MRes in Medical Mycology and Fungal Immunology

Lead Research Organisation: University of Aberdeen
Department Name: Sch of Medicine, Medical Sci & Nutrition


Project 1: The role of novel C-type lectin receptors in adaptive anti-fungal immunity
Project summary - Fungal infections pose an enormous burden on human health, particularly in individuals with altered immune systems. Developing a greater understanding of how the immune system actually provides protection against fungal diseases is critical if we are to use this knowledge to develop novel therapies to combat these infections. We previously discovered that a key molecule expressed on the surface of immune cells, called Dectin-1, plays a central role in antifungal immunity. Our subsequent research revealed that Dectin-1 protects the gastrointestinal (GI) tract from infection with Candida albicans, a fungal organism that is commonly associated with humans, but that can cause devastating diseases in individuals whose immune functions are compromised. Notably, we found that absence of Dectin-1 led to aberrant immune responses following infection with C. albicans, which resulted in a loss of important functional cells, called T-cells, in the infected GI tract. We have recently determined that Dectin-1 controls expression of a novel group of molecules that are involved in the development of these critical T-cell responses. In this application, we propose to characterise the expression and function of these exciting new molecules and establish how they contribute to antifungal immunity in the GI tract.

Project 2: : Impact of Adaptive prediction in a major fungal pathogen.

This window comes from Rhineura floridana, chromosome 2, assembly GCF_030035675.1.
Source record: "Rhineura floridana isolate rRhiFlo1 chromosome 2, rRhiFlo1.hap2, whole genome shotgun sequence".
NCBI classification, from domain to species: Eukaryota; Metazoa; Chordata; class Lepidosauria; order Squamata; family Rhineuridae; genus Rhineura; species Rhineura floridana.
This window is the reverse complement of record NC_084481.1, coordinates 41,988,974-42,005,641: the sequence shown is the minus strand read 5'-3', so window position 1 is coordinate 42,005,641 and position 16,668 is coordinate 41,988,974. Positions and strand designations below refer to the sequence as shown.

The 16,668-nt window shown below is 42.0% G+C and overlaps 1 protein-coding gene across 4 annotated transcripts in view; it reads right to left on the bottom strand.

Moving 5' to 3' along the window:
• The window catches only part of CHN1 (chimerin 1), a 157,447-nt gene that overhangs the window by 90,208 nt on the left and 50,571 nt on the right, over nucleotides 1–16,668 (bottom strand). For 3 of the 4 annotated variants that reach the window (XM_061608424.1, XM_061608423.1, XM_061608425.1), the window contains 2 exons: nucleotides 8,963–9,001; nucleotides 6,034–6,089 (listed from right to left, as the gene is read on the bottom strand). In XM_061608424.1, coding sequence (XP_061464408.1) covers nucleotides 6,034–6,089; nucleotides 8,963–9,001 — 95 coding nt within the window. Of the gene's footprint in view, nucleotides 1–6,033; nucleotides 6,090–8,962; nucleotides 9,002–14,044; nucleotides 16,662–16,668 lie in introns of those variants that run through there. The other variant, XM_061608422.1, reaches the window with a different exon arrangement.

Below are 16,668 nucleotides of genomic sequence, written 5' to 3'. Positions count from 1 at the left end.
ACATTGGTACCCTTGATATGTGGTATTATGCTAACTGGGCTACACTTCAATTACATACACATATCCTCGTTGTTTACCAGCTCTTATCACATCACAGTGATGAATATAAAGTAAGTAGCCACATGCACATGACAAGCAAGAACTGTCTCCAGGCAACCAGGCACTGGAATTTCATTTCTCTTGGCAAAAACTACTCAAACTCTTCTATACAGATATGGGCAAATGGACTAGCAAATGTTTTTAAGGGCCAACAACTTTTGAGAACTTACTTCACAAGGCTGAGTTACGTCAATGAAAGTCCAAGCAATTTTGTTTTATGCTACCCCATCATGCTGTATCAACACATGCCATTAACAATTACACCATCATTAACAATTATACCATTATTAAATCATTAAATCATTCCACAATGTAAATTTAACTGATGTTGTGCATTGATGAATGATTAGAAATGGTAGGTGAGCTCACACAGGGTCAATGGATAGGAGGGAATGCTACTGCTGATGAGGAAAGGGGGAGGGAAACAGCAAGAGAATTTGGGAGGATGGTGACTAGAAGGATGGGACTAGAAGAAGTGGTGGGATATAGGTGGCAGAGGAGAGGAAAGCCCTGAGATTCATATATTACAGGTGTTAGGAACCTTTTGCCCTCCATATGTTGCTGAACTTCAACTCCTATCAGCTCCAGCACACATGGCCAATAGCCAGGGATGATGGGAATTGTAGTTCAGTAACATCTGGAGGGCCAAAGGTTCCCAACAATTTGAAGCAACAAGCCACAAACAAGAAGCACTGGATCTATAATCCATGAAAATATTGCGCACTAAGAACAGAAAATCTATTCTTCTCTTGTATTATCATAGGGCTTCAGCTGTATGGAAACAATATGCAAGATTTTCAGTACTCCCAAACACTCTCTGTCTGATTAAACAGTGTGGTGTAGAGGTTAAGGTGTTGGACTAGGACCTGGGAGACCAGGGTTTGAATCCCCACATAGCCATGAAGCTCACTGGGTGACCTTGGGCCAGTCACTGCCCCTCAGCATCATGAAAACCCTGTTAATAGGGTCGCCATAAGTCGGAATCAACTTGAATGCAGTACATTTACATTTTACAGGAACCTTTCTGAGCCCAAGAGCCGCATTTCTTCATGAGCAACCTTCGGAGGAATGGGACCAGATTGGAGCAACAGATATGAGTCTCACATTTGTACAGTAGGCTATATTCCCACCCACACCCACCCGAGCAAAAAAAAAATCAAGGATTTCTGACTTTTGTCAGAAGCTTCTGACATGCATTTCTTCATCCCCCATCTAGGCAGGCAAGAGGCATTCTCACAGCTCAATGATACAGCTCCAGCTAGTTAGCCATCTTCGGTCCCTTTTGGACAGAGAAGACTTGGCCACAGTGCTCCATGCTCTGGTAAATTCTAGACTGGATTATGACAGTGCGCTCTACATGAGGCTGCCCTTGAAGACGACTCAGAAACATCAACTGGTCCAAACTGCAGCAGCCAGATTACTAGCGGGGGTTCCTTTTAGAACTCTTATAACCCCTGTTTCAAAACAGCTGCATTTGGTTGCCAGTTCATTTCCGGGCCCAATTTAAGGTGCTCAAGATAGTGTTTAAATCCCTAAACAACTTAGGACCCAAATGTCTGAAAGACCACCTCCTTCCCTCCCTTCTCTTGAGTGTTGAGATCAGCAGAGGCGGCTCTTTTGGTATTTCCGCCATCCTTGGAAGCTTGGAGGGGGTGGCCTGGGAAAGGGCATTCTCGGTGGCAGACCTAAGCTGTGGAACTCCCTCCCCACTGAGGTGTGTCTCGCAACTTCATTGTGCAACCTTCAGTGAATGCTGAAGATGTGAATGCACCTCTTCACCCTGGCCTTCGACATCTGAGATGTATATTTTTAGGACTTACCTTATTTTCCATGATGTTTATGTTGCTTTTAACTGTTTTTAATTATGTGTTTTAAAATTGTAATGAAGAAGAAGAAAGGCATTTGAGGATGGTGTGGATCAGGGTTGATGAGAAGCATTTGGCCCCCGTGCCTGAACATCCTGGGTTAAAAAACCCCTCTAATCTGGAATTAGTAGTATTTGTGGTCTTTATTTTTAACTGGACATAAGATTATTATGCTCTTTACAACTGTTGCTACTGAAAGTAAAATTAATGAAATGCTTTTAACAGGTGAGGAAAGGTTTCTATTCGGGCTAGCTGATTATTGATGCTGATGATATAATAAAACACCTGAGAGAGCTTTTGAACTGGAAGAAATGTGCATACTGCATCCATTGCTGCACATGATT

Adaptive prediction is an evolutionary mechanism where the microbes that encounter sequential environmental conditions have learned the sequence of events. When the microorganism encounters a primary environmental input, it has evolved to pre-activate the adaptive response against the second input, before it is encountered. This mechanism can confer significant selective advantage to pathogenic microbes as they become primed for future nutritional changes and immune attach. The major human fungal pathogen Candida albicans appears to have evolved adaptive prediction to enhance its ability to colonise certain niches in humans. For example, when C. albicans cells contact the bloodsteam they are exposed to glucose which activates an oxidative stress response that prepares them for subsequent phagocytic attack. Also, the induction of yeast-hypha morphologies triggers the activation of zinc and iron scavenging and toxin candidalysin synthesis, thereby preparing the fungus for foraging in host tissues where these essential micronutrients are limiting.


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